Wow!! Never really thought about the difference in tone between straight and slant cabs

Mtnbkr123

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515
Ho-lee krap. I did not appreciate the extent of the difference, although I suspect that Mesas, Oranges, etc. may not necessarily be as pronounced.
 

Trebor Renkluaf

I was hit by a parked car, what's your excuse?
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15,088
While I have no doubt different cabinets sound different and that slant and straight cabinets do sound different, mic placement can also make a HUGE difference in how the above recordings turned out. If the mic in moved just a fraction of an inch this way or that, or angled this way or that, can dramatically effect the tone that is picked up.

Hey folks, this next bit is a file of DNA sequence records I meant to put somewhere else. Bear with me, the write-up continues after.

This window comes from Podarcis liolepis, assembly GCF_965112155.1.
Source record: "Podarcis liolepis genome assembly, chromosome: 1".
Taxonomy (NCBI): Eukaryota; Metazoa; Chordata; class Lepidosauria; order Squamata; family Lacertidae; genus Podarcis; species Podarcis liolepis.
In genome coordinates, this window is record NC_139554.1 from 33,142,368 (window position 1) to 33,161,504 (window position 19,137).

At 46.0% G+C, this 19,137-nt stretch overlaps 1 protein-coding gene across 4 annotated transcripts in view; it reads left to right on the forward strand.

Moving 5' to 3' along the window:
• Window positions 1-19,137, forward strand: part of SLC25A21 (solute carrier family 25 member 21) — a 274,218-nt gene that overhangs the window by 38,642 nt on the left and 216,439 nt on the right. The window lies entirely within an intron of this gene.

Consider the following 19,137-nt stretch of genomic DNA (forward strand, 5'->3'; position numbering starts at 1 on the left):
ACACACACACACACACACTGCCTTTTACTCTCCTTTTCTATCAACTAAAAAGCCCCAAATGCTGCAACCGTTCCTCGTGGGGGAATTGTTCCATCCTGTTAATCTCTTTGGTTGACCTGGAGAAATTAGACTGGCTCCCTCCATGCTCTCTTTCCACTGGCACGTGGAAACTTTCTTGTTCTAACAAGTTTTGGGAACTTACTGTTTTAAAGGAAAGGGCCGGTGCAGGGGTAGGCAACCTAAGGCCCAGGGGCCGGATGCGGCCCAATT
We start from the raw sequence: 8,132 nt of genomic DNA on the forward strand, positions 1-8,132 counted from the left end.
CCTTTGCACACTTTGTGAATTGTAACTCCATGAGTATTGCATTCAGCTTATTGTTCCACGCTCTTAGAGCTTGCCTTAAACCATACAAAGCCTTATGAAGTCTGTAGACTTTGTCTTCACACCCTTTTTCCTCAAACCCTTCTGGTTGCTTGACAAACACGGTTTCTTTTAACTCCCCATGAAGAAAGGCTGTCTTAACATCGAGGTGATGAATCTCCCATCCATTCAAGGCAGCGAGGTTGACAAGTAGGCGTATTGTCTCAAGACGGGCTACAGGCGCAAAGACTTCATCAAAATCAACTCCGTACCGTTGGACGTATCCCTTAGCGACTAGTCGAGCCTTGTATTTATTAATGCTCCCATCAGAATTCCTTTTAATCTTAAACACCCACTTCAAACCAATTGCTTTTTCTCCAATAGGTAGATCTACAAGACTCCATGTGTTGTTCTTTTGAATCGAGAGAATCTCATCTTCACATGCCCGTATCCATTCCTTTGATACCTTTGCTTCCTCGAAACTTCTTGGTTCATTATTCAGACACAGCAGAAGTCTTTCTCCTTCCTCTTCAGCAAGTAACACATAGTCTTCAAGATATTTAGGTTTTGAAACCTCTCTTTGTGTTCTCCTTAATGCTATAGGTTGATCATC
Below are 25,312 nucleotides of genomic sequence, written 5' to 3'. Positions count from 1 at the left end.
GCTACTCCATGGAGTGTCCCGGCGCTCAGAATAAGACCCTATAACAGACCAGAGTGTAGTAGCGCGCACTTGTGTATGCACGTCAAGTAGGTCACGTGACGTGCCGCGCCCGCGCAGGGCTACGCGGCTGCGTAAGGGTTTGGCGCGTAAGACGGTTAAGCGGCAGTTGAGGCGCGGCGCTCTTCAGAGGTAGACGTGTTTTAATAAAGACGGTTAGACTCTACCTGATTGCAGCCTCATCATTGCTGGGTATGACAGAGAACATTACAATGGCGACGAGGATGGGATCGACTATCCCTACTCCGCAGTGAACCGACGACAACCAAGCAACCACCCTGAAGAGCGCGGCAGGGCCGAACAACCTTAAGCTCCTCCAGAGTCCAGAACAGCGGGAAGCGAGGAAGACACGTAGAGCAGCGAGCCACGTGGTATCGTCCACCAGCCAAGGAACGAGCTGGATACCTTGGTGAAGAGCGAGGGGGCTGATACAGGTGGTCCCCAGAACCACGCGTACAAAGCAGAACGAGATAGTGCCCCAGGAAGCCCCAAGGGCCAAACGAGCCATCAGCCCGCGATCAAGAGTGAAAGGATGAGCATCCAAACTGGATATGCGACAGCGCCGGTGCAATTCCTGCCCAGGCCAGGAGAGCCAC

handtrix

Senior Member
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2,393
2010 Gibson Les paul Custom Black Beauty into a 1975 marshall Super Lead into a bunch of Marshall 1982A and 1982B 4x12 Cabs

This is Johan's take on it. In theory yes, frequencies mater. Jim Marshall designed inception ( or re-design of the Townsend cab ;-) the two cabs to be different. IIRC Later were sold as the FULL sound if the customer wanted or needed extra cab, that instead of opting for two slants.
Johan doesn't state the speakers. Also, in his frequency explanation missed the issue of bass coupling on the floor while his had casters.
Then there's the grillcloth. Large check, small check, Basketweave, cane, pinstripe, S&P, etc.